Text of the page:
Herb-Crusted Standing Rib Roast

Herb-Crusted Standing Rib Roast

Christmas Eve Dinner: Sherried Shrimp Bisque, Standing Rib Roast, Potatoes stuffed with Mushrooms and Leeks

This year’s Christmas Eve recipe was slated to be Roast Lamb, a deviation from the family’s traditional Standing Rib Roast. Don’t get me wrong. I’m well aware a Standing Rib Roast shouts “Merry Christmas” louder than Santa on a float at the Macy’s Thanksgiving Day parade.

This year, however, I yearned for a break from this ritual and serve up a roast leg of lamb. That plan was quickly scuttled as soon as my family got wind of my crazy scheme. I felt, uneasily, like I was in cahoots with the Grinch devising plans to invade Whoville. It was back to the traditional rib roast.

I will, however, prepare it differently. Making a standing rib roast can be as easy or as complex as time and confidence allow. In past years I’ve coated the roast with a purée of seasoned onion, carrot and celery before baking. One particularly time-starved year, I simply rubbed McCormick Montreal Steak Seasoning into the meat before roasting. On a more ambitious Christmas Eve, I enrobed the beef in a pastry crust before baking.

No matter how simple or complex the recipe, there’s only one unanimous response emanating from the family at first bite: “Oh wow…This is soooooo good!” This year I’m modifying a Tyler Florence recipe that calls for baking the roast in a horseradish mixture. I’ve always loved horseradish and beef–this sounds like a slam-dunk to me.

The very idea of making a Standing Rib Roast, with 3 or more ribs, can be an intimidating experience. It’s a huge piece of meat for starters. Secondly, it’s expensive. The trepidation of forking over 100-plus bucks for a piece of meat is not for the faint of heart. You really don’t want to mess this up. Your roasting time will vary according to the size of the beef; oven temperatures vary, as well. But as long as you are using a trusted meat thermometer, you’ll be fine.

Many wonder if a standing rib roast is a prime rib roast. Yes, it is. It’s a prime rib with the bone attached, a “Standing Prime Rib Roast”, if you will. If I were serving a boneless prime rib, however, I would not refer to it as a standing rib roast.

Jeremy Chavez, one of my favorite local butchers, tells me this is the one time of year Standing Rib Roasts fly out the door of Arbor Farms. This local grocery sells grass-fed, as well as grain-fed, beef. Their grass fed beef comes from the Manchester, Michigan family-owned “Lamb Farms”.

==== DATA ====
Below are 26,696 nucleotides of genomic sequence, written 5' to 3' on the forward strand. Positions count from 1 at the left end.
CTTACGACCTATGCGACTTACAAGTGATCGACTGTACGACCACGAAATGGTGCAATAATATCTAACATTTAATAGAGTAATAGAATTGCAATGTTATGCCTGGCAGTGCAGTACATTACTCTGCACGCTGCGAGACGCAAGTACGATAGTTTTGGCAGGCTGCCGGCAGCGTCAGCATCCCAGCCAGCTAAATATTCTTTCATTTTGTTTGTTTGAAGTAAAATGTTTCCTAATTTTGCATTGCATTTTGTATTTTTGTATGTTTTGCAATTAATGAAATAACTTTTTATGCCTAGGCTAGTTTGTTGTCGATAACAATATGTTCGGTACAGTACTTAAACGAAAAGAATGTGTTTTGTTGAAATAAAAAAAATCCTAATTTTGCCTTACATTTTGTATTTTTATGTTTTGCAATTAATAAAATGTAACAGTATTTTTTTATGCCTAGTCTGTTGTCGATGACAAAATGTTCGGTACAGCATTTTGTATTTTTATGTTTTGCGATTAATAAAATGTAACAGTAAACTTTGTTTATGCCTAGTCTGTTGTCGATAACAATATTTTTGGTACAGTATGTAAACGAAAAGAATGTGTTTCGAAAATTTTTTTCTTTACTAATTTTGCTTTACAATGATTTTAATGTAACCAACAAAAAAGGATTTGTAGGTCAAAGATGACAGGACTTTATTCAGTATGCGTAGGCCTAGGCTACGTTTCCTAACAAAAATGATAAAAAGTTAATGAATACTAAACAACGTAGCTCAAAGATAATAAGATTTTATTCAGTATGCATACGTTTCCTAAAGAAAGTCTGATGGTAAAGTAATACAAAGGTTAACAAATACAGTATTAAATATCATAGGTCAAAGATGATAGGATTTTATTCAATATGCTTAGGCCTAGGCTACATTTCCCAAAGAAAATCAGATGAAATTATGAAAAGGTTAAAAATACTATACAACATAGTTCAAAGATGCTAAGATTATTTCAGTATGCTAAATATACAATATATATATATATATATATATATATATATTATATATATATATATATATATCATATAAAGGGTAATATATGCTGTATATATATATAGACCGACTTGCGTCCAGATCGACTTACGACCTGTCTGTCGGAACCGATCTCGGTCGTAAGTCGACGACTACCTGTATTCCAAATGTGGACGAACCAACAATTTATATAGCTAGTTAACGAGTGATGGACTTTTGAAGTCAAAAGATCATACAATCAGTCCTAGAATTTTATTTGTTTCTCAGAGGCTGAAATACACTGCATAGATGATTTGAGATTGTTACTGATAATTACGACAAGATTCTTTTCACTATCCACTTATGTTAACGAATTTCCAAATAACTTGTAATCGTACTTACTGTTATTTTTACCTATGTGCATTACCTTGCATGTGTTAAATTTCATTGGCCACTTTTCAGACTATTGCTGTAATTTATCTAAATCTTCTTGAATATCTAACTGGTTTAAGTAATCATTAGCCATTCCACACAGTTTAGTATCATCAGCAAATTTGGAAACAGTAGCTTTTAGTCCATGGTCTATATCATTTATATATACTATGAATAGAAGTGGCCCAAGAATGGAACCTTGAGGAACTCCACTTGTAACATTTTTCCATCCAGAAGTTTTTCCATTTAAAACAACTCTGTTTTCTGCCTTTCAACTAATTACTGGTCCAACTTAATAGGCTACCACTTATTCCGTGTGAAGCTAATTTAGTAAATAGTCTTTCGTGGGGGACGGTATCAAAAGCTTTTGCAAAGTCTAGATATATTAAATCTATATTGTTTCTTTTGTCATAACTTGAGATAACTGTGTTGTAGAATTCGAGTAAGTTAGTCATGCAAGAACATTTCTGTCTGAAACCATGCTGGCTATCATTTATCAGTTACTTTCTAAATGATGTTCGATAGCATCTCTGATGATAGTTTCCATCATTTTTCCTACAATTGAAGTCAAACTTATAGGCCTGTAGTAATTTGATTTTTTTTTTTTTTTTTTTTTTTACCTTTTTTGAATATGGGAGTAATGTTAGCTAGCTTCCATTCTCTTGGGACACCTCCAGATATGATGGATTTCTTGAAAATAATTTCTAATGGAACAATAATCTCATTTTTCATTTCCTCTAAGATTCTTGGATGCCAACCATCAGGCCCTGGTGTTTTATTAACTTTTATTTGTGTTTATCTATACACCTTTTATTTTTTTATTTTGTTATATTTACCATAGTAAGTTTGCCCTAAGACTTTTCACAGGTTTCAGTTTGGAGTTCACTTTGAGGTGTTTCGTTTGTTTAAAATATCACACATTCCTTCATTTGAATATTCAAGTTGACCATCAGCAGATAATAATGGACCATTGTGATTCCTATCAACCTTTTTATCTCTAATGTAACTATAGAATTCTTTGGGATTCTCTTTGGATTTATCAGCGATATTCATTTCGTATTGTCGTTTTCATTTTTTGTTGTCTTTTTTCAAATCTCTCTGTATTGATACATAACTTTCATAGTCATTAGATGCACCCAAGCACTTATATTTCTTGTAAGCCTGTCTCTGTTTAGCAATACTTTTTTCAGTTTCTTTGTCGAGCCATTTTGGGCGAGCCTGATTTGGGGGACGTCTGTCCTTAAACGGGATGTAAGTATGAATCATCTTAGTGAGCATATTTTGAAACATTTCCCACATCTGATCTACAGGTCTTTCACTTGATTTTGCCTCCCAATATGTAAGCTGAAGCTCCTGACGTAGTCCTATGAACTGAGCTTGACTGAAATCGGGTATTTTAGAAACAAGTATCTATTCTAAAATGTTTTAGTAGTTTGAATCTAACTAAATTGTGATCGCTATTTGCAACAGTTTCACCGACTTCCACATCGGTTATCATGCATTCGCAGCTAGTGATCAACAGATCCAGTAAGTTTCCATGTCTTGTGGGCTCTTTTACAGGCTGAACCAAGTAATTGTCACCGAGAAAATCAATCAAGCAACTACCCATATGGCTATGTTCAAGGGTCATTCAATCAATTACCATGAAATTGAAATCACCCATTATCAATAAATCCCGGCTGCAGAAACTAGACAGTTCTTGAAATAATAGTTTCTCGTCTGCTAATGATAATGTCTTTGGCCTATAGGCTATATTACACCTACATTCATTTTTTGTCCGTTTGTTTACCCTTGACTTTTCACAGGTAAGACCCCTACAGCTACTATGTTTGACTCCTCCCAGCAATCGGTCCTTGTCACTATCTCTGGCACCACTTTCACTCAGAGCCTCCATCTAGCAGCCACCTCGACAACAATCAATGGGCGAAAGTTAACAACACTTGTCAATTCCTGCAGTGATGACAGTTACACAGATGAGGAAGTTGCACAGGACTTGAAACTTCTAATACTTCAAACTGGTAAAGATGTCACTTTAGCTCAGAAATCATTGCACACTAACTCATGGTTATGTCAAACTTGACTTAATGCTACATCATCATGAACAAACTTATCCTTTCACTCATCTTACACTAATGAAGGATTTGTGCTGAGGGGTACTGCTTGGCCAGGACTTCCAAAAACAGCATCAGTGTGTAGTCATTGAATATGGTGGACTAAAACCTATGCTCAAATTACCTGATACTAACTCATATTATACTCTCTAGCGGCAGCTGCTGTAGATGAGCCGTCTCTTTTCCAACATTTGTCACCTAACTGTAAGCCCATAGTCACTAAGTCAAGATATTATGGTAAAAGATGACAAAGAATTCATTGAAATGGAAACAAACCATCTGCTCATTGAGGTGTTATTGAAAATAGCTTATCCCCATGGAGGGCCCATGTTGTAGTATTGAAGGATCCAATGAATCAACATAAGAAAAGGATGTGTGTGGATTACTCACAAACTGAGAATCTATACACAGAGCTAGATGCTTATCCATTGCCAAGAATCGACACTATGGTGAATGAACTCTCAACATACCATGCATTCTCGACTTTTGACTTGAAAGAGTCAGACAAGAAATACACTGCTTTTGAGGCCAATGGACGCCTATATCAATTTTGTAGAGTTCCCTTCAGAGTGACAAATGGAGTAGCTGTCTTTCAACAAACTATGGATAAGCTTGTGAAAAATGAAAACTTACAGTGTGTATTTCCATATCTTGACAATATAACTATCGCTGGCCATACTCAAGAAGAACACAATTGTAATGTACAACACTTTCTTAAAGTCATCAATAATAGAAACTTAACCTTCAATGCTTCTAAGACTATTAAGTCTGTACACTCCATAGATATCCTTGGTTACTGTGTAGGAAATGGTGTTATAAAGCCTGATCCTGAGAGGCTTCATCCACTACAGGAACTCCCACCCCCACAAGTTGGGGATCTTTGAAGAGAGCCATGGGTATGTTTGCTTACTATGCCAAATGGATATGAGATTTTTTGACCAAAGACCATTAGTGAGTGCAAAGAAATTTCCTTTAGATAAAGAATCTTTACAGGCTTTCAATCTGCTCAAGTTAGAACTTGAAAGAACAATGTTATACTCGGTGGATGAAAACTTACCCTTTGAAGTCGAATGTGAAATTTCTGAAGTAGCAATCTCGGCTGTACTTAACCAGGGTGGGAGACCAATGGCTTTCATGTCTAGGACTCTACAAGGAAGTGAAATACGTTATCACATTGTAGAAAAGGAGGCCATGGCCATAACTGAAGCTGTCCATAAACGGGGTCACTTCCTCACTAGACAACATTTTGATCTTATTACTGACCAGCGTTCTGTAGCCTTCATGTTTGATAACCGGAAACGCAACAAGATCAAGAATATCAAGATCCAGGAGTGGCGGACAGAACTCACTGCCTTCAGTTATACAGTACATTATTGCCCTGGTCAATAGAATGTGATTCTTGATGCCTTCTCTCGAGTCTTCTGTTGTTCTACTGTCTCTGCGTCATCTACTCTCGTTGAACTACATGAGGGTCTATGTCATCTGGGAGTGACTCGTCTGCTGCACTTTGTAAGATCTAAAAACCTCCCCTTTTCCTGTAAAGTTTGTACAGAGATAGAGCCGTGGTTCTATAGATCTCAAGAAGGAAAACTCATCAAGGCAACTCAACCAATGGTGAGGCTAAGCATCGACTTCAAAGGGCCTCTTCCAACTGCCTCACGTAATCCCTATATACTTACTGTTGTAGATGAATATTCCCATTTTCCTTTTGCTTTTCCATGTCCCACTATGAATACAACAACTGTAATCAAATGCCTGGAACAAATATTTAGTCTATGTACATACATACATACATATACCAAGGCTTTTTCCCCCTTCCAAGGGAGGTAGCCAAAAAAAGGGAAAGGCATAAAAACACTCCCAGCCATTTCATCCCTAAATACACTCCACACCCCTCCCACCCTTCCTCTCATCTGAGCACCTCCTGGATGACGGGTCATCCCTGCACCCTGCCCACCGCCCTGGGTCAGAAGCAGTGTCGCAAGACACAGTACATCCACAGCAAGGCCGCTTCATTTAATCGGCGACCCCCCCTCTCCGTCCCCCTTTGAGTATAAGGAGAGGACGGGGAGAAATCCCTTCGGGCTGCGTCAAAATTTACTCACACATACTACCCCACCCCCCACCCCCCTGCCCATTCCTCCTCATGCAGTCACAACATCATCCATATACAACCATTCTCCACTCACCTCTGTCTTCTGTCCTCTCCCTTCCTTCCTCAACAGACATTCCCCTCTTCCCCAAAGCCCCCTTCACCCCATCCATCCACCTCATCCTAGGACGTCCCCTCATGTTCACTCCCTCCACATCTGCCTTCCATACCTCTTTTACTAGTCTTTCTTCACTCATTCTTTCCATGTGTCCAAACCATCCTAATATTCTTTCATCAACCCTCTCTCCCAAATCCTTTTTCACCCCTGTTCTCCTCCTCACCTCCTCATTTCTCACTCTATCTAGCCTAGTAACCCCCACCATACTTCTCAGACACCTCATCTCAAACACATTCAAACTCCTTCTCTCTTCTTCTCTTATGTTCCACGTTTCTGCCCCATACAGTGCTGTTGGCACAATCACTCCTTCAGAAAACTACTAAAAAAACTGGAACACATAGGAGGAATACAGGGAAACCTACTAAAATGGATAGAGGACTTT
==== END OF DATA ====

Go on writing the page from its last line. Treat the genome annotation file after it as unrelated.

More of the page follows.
Chavez advises “Whether your roast is grass-fed or grain-fed, don’t cook these types of roasts beyond medium-rare, they’re not as tender and juicy.”

Another trusted local butcher, Bob Sparrow, owner of Sparrow Meats in Kerrytown, ages his standing rib roasts during the dry winter months, 6-8 weeks. “Like fine cheese,” he says, “Certain types of beef, become more flavorful the longer they age.”

Sparrow also sells Michigan-raised beef and recommends that after removing from your roast from the oven, put it on a cutting board, then tent it with foil for 30 minutes before carving. Resting time is the most important ingredient in this recipe. This allows the juices to flow back through the meat and tenderize it, improving its flavor.

The mushroom gravy is not essential to the success of the recipe. The meat is simply delicious savored in it’s own juices, too.

Like the Grinch, may our hearts grow three sizes this season. Merry Christmas!

Recipe: Herb-Crusted Standing Rib Roast


  • 1 standing rib roast, 10-12 pounds
  • 2 tablespoons minced garlic
  • 1/2 cup prepared horseradish
  • 2 tablespoons chopped fresh rosemary or thyme, plus extra sprigs for garnish
  • 1/2 cup kosher salt
  • 1/4 cup freshly ground black pepper
  • 3/4 cup extra-virgin olive oil
  • 1/2 pound mushrooms, wiped clean and sliced*
  • 3/4 cup red wine
  • 3 tablespoons all-purpose flour
  • 3 1/2 cups beef stock
  • 2 tablespoons unsalted butter, optional


  1. Make a paste by combining the garlic, horseradish, herbs, salt, pepper, and olive oil. Massage the paste over the entire roast. Allow the seasoned beef to come to room temperature 90 minutes prior to roasting.
  2. Preheat the oven to 350˚.
  3. Lay the beef in a large, oiled roasting pan with the bone side down. Place the pan in the oven. Roast the beef until the internal temperature of the meat, inserted into the thickest part of the beef on an instant-read thermometer, registers 125˚ for medium rare, 2-3 hours. Remove roast from oven, tent with foil, and let rest for 30 minutes before carving.
  4. While the meat rests, strain and pour pan drippings into a medium-sized sauce pan. Over medium heat, sauté mushrooms in pan juices until just softened, 1-2 minutes. Remove mushrooms from pan and reserve.
  5. Add the wine to the pan juices and bring to a simmer until reduced by half. Whisk in the flour, then slowly add the broth, while whisking, and continue to cook, whisking until sauce thickens into a gravy, 10-15 minutes. For a richer flavor, melt butter in hot gravy, if desired. Return mushrooms to the gravy and serve with sliced roast, garnished with fresh herbs.

*Use button or cremini mushrooms for a milder flavor; porcini or morels for an intense, unctuous flavor.

Active time: 30 minutes

Rest time: 90 minutes

Roast time: 2-3 hours

Number of servings (yield): 12

Copyright © Peggy Lampman’s dinnerFeed.

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